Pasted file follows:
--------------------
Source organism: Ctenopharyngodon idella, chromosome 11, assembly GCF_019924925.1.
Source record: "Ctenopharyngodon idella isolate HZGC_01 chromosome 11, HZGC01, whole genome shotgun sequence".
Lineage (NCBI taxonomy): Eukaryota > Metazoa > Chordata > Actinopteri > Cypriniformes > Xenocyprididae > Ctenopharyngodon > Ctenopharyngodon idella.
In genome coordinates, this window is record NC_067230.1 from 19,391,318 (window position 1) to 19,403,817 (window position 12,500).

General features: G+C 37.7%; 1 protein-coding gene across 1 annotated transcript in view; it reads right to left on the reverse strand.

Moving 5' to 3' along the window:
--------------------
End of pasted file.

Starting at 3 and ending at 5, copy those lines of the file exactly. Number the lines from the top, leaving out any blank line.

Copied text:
Lineage (NCBI taxonomy): Eukaryota > Metazoa > Chordata > Actinopteri > Cypriniformes > Xenocyprididae > Ctenopharyngodon > Ctenopharyngodon idella.
In genome coordinates, this window is record NC_067230.1 from 19,391,318 (window position 1) to 19,403,817 (window position 12,500).

General features: G+C 37.7%; 1 protein-coding gene across 1 annotated transcript in view; it reads right to left on the reverse strand.